Canadian researchers, publishing their findings in the December 2003 issue of the Journal of Agricultural and Food Chemistry have found new evidence that buckwheat may be helpful in the management of diabetes. In a placebo-controlled study, a single dose of buckwheat seed extract lowered blood glucose levels by 12-19% at 90 and 120 minutes after administration when fed to rats with chemically-induced diabetes. No glucose reduction was seen in rats given placebo. The component in buckwheat responsible for its blood glucose-lowering effects appears to be chiro-inositol, a compound that has been shown in other animal and human studies to play a significant role in glucose metabolism and cell signaling. While researchers do not yet know precisely how it works, preliminary evidence suggests chiro-inositol makes cells more sensitive to insulin and may even act as an insulin mimic. Results of the Canadian study were so promising that one of the lead investigators, Roman Przbylski, is currently collaborating with Canadian-based Kade Research to develop new buckwheat varieties with much higher amounts of chiro-inositol. Although the rats used in this study had the equivalent of Type 1 diabetes in humans, the researchers are confident that buckwheat will exert similar glucose-lowering effects when given to rats with Type 2 diabetes, which is the next study on their agenda. Type 2 or non-insulin dependent diabetes, which is by far the most common form in humans (90% of diabetes in humans is Type 2), is characterized by an inability of cells to respond properly to insulin.(January 28, 2004)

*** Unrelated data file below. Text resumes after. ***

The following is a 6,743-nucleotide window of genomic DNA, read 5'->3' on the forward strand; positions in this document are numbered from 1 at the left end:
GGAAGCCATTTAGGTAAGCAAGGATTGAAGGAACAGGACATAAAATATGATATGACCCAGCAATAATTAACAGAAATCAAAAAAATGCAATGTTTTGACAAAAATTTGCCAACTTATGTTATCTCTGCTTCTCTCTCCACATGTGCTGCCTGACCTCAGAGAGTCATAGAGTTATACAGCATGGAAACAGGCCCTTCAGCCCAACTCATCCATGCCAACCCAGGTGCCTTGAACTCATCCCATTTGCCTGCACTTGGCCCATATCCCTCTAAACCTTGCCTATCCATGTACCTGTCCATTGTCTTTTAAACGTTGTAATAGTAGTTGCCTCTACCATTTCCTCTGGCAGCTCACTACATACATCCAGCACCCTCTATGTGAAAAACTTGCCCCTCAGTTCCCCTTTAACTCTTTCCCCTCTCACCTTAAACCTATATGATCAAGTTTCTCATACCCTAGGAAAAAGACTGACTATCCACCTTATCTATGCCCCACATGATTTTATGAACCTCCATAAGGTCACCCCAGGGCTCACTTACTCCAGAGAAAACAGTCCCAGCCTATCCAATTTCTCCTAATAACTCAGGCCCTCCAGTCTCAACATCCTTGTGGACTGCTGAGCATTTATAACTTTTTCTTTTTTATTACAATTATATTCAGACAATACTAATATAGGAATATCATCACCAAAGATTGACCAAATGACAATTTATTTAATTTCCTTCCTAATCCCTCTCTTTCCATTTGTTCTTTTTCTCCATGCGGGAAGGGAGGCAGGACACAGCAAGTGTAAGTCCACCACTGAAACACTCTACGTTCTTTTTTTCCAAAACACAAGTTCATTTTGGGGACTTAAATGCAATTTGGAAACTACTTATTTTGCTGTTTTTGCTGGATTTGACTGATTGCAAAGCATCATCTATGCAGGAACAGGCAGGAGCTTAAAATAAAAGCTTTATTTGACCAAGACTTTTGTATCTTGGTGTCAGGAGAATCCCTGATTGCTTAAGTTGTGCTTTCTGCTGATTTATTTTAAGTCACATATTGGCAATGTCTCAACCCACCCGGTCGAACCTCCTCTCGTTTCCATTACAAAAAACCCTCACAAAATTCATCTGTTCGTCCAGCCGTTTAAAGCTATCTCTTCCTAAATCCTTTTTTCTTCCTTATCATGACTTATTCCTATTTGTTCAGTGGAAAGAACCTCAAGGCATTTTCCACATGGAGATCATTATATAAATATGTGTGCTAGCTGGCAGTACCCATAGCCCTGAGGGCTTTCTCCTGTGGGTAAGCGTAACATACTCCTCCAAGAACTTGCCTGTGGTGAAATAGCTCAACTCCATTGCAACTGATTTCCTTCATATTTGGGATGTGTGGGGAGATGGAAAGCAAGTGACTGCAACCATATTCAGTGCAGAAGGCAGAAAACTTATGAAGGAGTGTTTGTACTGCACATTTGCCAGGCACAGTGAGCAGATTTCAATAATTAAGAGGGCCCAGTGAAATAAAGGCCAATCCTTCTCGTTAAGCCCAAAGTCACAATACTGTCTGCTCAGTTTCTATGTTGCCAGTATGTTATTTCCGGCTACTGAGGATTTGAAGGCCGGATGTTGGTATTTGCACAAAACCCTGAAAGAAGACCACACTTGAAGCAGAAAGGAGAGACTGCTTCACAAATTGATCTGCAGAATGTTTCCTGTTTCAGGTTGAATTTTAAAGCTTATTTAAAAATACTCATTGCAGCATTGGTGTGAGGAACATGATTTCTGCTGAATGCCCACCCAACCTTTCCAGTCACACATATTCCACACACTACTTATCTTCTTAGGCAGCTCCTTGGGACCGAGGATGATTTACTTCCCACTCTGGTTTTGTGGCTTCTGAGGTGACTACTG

Helps Prevent Gallstones

Eating foods high in insoluble fiber, such as buckwheat, can help women avoid gallstones, shows a study published in the July 2004 issue of the American Journal of Gastroenterology.